Patriarch Sergius of Moscow Patriarch of Moscow

Patriarch Sergius was the 12th Patriarch of Moscow and all the Rus', from September 8, 1943 until his death. He was also the de facto head of the Russian Orthodox Church in 1925-1943, firstly as deputy Patriarchal locum tenens (1925–1937) subsequently as Patriarchal locum tenens (1937–1943).

Soviet Union 1922–1991 country in Europe and Asia

The Soviet Union, officially the Union of Soviet Socialist Republics (USSR), was a socialist state in Eurasia that existed from 1922 to 1991. Nominally a union of multiple national Soviet republics, its government and economy were highly centralized. The country was a one-party state, governed by the Communist Party with Moscow as its capital in its largest republic, the Russian Soviet Federative Socialist Republic. Other major urban centres were Leningrad, Kiev, Minsk, Tashkent, Alma-Ata, and Novosibirsk. It spanned over 10,000 kilometres (6,200 mi) east to west across 11 time zones, and over 7,200 kilometres (4,500 mi) north to south. It had five climate zones: tundra, taiga, steppes, desert and mountains.

Because of the late departure of the Russian Orthodox Church Outside Russia (ROCOR) into union with the Moscow Patriarchate with the Act of Canonical Communion with the Moscow Patriarchate, some jurisdictions glorify saints who are still well-regarded among mainstream Orthodox, such as St John of Shanghai and San Francisco (†1966) and St Philaret of New York (†1985).

Russian Orthodox Church Outside Russia

The Russian Orthodox Church Outside Russia, or ROCOR, is a semi-autonomous part of the Russian Orthodox Church.

The Act of Canonical Communion of the Russian Orthodox Church Outside Russia with the Russian orthodox Church Moscow Patriarchate reunited the two branches of the Russian Orthodox Church: the Russian Orthodox Church Outside Russia (ROCOR) and the Moscow Patriarchate. The accord was signed on 17 May 2007, which for the Orthodox Church in that year was the Feast of the Ascension of Christ.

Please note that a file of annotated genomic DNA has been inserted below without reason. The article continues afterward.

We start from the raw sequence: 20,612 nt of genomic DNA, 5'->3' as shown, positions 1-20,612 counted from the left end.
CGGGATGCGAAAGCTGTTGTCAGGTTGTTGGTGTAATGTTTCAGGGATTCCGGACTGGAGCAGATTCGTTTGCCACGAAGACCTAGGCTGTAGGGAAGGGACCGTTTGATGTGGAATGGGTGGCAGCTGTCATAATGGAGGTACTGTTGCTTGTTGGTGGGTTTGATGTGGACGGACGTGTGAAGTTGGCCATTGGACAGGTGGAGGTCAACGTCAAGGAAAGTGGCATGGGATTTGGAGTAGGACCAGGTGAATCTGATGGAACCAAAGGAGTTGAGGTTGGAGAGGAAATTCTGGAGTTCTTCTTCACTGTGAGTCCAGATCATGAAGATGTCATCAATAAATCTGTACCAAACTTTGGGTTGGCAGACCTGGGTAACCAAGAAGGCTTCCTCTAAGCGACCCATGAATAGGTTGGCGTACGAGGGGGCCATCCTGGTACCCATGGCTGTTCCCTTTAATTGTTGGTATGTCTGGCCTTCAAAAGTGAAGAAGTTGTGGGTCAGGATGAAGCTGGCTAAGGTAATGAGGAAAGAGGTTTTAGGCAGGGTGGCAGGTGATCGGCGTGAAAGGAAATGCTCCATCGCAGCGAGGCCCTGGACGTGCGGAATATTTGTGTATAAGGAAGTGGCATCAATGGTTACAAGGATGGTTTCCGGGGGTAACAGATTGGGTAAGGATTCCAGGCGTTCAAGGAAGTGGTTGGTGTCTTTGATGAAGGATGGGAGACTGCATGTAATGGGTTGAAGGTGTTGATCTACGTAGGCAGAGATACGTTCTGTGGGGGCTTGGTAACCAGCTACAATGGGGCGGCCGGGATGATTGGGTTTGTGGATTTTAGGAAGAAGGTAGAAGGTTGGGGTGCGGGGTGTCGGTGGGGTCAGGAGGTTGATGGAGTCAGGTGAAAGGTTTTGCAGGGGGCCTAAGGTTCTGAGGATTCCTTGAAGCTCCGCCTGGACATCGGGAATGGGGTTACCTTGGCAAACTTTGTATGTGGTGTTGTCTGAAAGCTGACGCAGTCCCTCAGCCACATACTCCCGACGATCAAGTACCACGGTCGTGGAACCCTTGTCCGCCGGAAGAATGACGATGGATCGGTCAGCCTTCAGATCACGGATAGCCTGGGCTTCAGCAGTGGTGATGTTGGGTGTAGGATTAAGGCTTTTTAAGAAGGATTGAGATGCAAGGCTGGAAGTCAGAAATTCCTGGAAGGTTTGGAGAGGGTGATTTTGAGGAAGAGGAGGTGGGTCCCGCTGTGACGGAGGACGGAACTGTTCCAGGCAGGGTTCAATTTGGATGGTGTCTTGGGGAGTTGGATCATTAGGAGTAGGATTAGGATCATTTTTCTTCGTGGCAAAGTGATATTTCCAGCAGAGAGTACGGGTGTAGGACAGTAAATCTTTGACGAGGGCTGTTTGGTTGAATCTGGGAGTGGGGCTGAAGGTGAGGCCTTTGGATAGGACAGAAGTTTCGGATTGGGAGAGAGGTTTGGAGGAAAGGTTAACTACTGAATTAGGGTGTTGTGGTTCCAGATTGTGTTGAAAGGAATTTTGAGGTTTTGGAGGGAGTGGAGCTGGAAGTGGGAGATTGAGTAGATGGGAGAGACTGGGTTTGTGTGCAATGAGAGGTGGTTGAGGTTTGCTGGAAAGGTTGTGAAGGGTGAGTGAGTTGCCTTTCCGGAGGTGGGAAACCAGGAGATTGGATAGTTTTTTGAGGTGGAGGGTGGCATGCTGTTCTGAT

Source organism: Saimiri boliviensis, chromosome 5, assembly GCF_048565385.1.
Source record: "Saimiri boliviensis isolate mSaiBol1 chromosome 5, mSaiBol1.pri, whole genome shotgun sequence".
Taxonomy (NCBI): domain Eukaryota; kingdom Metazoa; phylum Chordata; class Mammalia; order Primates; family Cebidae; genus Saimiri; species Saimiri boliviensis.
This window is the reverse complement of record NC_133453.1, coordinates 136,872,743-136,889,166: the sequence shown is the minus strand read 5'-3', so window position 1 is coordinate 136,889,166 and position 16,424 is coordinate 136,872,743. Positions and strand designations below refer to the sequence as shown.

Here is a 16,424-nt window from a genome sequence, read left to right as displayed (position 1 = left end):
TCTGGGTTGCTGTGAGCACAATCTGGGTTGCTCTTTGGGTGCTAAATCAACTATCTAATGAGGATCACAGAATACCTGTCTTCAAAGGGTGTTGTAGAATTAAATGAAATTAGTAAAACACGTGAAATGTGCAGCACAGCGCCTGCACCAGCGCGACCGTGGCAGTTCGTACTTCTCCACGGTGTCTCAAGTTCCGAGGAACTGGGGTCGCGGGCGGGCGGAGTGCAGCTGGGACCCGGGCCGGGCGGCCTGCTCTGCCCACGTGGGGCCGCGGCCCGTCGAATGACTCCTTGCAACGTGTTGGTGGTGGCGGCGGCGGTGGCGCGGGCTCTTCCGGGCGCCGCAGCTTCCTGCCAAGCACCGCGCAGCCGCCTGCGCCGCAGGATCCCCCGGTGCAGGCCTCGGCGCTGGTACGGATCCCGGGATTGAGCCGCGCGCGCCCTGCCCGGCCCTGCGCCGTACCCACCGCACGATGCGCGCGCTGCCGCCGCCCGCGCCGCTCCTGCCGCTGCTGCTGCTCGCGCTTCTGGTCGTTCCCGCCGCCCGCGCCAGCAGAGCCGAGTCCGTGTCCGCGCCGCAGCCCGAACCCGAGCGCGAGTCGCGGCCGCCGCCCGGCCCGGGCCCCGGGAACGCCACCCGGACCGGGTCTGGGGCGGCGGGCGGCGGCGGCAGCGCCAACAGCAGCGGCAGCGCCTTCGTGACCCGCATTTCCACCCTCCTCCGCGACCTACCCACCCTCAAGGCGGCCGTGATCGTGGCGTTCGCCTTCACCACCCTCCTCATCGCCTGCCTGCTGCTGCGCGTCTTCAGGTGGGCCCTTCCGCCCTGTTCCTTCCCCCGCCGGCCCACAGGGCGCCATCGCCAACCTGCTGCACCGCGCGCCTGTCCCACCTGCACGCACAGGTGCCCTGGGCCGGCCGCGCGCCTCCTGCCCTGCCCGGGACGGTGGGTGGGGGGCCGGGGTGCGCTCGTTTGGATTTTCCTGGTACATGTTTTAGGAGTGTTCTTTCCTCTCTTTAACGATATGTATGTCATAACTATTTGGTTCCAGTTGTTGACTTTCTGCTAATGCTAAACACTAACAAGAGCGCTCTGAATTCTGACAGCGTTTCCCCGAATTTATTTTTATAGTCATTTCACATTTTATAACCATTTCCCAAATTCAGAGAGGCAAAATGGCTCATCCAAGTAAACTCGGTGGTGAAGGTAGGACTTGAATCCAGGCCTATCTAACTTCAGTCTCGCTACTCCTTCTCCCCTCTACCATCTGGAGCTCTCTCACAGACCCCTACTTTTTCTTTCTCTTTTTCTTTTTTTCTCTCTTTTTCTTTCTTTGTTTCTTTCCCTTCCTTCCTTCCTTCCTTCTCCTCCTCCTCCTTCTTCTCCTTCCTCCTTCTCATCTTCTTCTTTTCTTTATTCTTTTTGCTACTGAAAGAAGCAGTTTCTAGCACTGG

John of Shanghai and San Francisco Eastern Orthodox ascetic

Saint John of Shanghai and San Francisco, was a prominent Eastern Orthodox ascetic and hierarch of the Russian Orthodox Church Outside Russia (ROCOR) who was active in the mid-20th century. He was a pastor and spiritual father of high reputation and a reputed wonderworker to whom were attributed great powers of prophecy, clairvoyance and healing. He is often referred to simply as "St. John the Wonderworker".

Doctrine

Like mainstream Orthodox Christians, True Orthodox remain Chalcedonian in their Christology and accept the doctrinal authority of the Church's Seven Ecumenical Councils. However, they strongly reject the ecumenical movement and consider most ecumenical dialogues, such as those with the non-Chalcedonians and Roman Catholics, to be invalid and unacceptable, citing canonical prohibitions against joint prayer.

Chalcedonian Christianity refers to the Christian denominations adhering to the christological definitions and ecclesiological resolutions of the Council of Chalcedon, the Fourth Ecumenical Council held in 451. Chalcedonian Christians follow the Definition of Chalcedon, a religious doctrine concerning the divine and human natures of Jesus Christ. The great majority of Christian communions and confessions in the 21st century are Chalcedonian, but from the 5th to the 8th centuries the ascendancy of Chalcedonian Christology was not always certain.

Christology Study of Jesus Christ in Christian theology

Christology, literally "the understanding of Christ," is the study of the nature (person) and work of Jesus Christ. It studies Jesus Christ's humanity and divinity, and the relation between these two aspects; and the role he plays in salvation.

Non-Chalcedonianism is a religious doctrine of those Christian churches that do not accept the Confession of Chalcedon as defined at the ecumenical Council of Chalcedon in 451. The doctrine contrasts with Chalcedonian Christianity, which accepts the doctrines of the first seven Ecumenical Councils. Some Christian denominations do not accept the Confession of Chalcedon, for varying reasons, but accept the doctrines of the previous council at the Council of Ephesus in 431.

Nevertheless, True Orthodox Churches are considered to have certain characteristic views and positions distinct from the Eastern Orthodox Church:

  1. They reject the Ecumenical Patriarchate of Constantinople, the Moscow Patriarchate, and those Churches in communion with them, accusing them of heresy and placing themselves under bishops who do the same.